Danny (Jonathan Groff) is a gay, white, male playwright. He’s written what his boyfriend Pete (Eddie Kaye Thomas) and best friend Trevor (Will Rogers) consider to be an exceptional play. Tired of readings and workshops and eager to get a full-fledged production of one of his plays up on its feet, Danny submits this exceptional play, which is comprised of four black, down-trodden characters, to festivals under a pseudonym. But not just any pseudonym. He makes up a black woman’s name, Shaleeha G’ntamobi, and, lo-and-behold, gets accepted to the Humana Festival. Great, right? Yes, except that he’s not Shaleeha and the Humana folks need to meet with Shaleeha and have her in the room as they produce Danny’s play. So Danny, being the resourceful writer that he is, hires an actress, Emilie (Rutina Wesley), to play Shaleeha. This convoluted plan is almost as wacky as Dana’s dating plan.
Convoluted as Danny’s plan may be, it sets up some rousing discussions about authenticity and race relations in this country, as well as “ownership” of a particular experience or subject matter.
They say write what you know. But isn’t the wonderful thing about writing the opportunity it affords the author to explore the unknown, to experience something different from his everyday life? That’s certainly a huge part of what makes reading a novel (or watching a movie or a play) so intriguing. If I’m looking for an adventure, looking to discover a different world, I don’t have to go further than my own back yard. I can just read The Wonderful Wizard of Oz and be transported to Munchkin Land. When L. Frank Baum wrote his famous stories, no one said, “Frank, you can’t write this. You don’t know anything about wicked witches and ruby slippers.” So why can’t Danny write about a black family?
This is what I like to call the August Wilson problem: While he was alive, Wilson allowed only black people to direct his plays. He thought that a non-black couldn’t possibly understand the material well enough to successfully direct the play. (A couple of seasons ago, his estate gave the okay for a white director to direct his Joe Turner’s Come and Gone.)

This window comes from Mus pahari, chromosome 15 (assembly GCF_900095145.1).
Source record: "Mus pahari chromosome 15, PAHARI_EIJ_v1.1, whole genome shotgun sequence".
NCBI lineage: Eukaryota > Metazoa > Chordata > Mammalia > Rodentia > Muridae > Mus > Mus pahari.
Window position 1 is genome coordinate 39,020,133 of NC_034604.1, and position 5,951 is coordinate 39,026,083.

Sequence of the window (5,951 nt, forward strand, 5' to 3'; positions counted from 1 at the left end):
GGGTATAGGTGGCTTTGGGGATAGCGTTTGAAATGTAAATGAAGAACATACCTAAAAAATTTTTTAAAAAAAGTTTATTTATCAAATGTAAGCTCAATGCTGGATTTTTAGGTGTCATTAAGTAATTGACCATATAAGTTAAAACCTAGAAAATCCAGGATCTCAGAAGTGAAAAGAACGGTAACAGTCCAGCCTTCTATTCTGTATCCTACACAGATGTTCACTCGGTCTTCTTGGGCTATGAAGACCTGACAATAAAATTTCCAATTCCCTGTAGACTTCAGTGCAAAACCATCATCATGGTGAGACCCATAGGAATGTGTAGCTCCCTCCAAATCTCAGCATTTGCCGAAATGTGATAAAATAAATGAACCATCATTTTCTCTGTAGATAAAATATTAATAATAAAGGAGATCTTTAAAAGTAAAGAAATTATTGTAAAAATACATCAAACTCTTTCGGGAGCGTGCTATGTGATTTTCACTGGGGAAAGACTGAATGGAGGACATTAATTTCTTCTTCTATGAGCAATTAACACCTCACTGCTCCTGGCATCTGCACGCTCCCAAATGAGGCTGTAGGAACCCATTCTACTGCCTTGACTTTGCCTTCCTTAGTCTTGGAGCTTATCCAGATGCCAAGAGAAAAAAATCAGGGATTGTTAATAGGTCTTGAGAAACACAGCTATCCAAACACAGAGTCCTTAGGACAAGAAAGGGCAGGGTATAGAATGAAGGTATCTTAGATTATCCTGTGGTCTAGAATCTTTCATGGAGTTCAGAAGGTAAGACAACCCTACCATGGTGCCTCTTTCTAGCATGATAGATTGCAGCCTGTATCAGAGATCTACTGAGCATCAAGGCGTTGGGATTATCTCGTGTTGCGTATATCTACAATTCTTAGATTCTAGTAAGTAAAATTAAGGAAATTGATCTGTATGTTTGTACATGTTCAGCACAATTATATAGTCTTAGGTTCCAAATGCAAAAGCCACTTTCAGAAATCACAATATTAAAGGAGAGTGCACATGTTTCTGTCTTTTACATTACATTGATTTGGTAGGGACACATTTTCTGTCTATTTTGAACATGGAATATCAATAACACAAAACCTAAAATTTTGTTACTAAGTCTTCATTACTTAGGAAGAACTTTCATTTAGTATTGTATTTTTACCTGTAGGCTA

I’ve always taken issue with this. I disagree with Wilson’s implication that you have to have gone through something in order to understand or direct it, or, in the case of The Submission, write it. One of the things I’ve always loved about Aaron Sorkin’s TV shows, particularly The West Wing, is that he creates and writes smart women. He writes women who are intelligent, capable, successful and charming. None of it feels inauthentic. But Holy August Wilson, Batman! Aaron Sorkin is a man, not a woman. How could he possibly know and therefore successfully write the voice of a strong, independent modern woman? I’ll tell you how: He researches and observes and collaborates. Don’t you think that if Sorkin ever wrote a line for CJ that sounded inauthentic the incomparable Allison Janney – a woman – would have spoken up?
So, again, why couldn’t Danny write about a black family? I feel like to meditate further on the themes would be to rehash the entire play (which, with all the meta winks and nods, is catnip for writers and theatre buffs). So I won’t. But I do recommend you see this for yourself and grapple with the subject matter – discuss it with your friends and neighbors. Talk about pain and whether or not there’s a hierarchy to it. Talk about the difference between sympathy and empathy, and whether one or the other is necessary to create powerful and moving art.
Setting aside the themes, let me briefly applaud the production itself. Walter Bobbie’s quick-clip direction is perfectly paced, and David Zinn’s scenic design and David Weiner’s lighting design add to the fluidity of the piece. The intermission-less play charges ahead and doesn’t cease or retreat until the falling action. (Of which there is too much. The play, in previews when I saw it, should have ended about 11 minutes and three scenes earlier than it did. This would have been a much more powerful ending.)
All four actors give fine performances here. I liked seeing the growth in Eddie Kaye Thomas’s Pete and Will Rogers’s Trevor. Both start out a little removed but throughout the play we see them become more and more engaged as they stand up for their loved ones. As Emilie, Rutina Wesley is strong but not militant as she figures out her place in Danny’s convoluted plot. And Jonathan Groff once again shines on stage. Groff has this wholly effective combination of a seriously intense gaze mixed with a calm, dulcet voice. The voice lulls you into a false sense of security and then the stare comes out and packs a wallop. It’s a powerful performance in a thought-provoking play. Look for this to have life after off-Broadway.
Production stills by Joan Marcus are from Broadwayworld.com.
Bonus: Check out this Playbill.com Cue & A with Rutina Wesley.